These qualities are also held in high regard by Stephen Barr, who not only is new to VCU, but is relatively new to auxiliaries as compared to Reynolds. Starting his university career in 2005 as a theatre instructor at LSU, Barr says he backed into auxiliaries after the university’s ID Office announced it was looking for a non-traditional person to approach the operations differently.
“In the theatre world, everything is immediate and live,” says Barr. “You’re always playing to an audience, and everything is customer-focused. I think the same can be said for auxiliaries.”
After starting out in the ID Office, Barr saw a succession of promotions and role changes, ultimately overseeing five auxiliary units. Coming to VCU in early 2015, Barr says he hopes to build upon what he started at LSU, customizing what he’s learned for what will work at VCU.
“The growth happening at VCU is incredible, and that’s what attracted me to the university,” says Barr. “That, along with the tight-knit team in Business Services, was something I wanted to be a part of.”
Learning through diversity
In their Harvard Business Review article titled “The Best Learners Are Constant Leaders,” Kenneth Mikkelssen and Harold Jarche state that leaders “must get comfortable with living in a state of continually becoming, a perpetual beta mode.” This is exactly what’s refreshing about Diane Reynolds and Stephen Barr’s leadership perspective and the diversity they encourage at VCU; never do they stop learning, be it from one another, their peers, or their campus community.
“Having Stephen on our team has been a benefit for both of us,” says Reynolds. “It’s nice to have someone come in from a different school or different region and share a new perspective. While I may have more professional experience in auxiliaries, Stephen brings a background in technology. We’re learning from one another.”
Such is the case with one of the first programs Barr implemented upon joining VCU: optional iris camera entry into Shafer Court Dining Center. Instead of swiping their ID card with a cashier, students now have a photo taken of their iris, the image is matched with the ID number on file, and they are admitted entrance; all within three seconds or less. This was a technology Barr knew would benefit student life on campus, and Reynolds was there to help guide him through the stakeholder approval process.
“Without diversity and movement, you get stuck doing the same thing over and over,” says Barr. “I think my and Diane’s differences complement our unit as a whole. Someone is always there to ask, ‘How does this look from my viewpoint? From what I see, how do we make this better?’”
Playing an active role in professional organizations such as NACAS is another way Reynolds and Barr continue the cycle of both learning from others and contributing to the conversation. This past October, VCU Business Services hosted “We Serve Rams! A Glimpse into VCU’s Award-winning Services,” the largest attended NACAS East On the Road event to date. “NACAS has taught me so much and been so helpful to me in my career, I want to make sure I continue to give back,” says Reynolds.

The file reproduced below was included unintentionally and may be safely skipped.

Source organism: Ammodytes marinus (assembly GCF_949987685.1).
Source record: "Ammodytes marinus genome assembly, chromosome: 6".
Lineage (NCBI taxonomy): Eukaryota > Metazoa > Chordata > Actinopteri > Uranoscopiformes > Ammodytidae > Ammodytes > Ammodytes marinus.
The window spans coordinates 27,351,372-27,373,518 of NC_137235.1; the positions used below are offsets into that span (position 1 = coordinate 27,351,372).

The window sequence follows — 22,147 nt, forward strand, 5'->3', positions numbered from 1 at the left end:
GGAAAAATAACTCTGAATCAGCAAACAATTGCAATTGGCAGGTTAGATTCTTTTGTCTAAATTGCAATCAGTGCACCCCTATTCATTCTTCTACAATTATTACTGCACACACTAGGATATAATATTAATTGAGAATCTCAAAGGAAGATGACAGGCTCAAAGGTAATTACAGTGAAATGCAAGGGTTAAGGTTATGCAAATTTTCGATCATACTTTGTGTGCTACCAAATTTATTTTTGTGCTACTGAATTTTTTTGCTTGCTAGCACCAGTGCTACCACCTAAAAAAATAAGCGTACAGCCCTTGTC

Today, VCU Business Services oversees approximately $46 million in annual sales across a broad range of contractors and in-house operations. When asked what the future looks like as leaders in auxiliaries, both Diane Reynolds and Stephen Barr stress the importance of service excellence, communication, and remaining proactive.
“Today’s technology allows us to move towards more hybrid systems that are comprised of both in-store and online,” says Barr. “We also have even more opportunities to hear from our audiences, meaning we can get instant feedback. We can know where we are day-to-day if we want to get that granular.”
“In order to be able to continue service excellence for our customers, we must have our finger on the pulse of various trends and sales,” says Reynolds. By refusing to remain stagnant in both its leadership and its operations, the perception and economic response from target audiences is overwhelmingly positive.
The leadership duo also emphasizes the importance of mentorship and employee growth for future generations, which Reynolds lists as one of her most successful accomplishments to date.
“A lot of the time we don’t know what’s next, and that’s part of the fun of what we do,” says Reynolds. “What is important to me is that the day I retire, I’ve mentored my team to the point where I can leave knowing that the programs and facilities we’ve worked so hard to create are in good hands going forward.”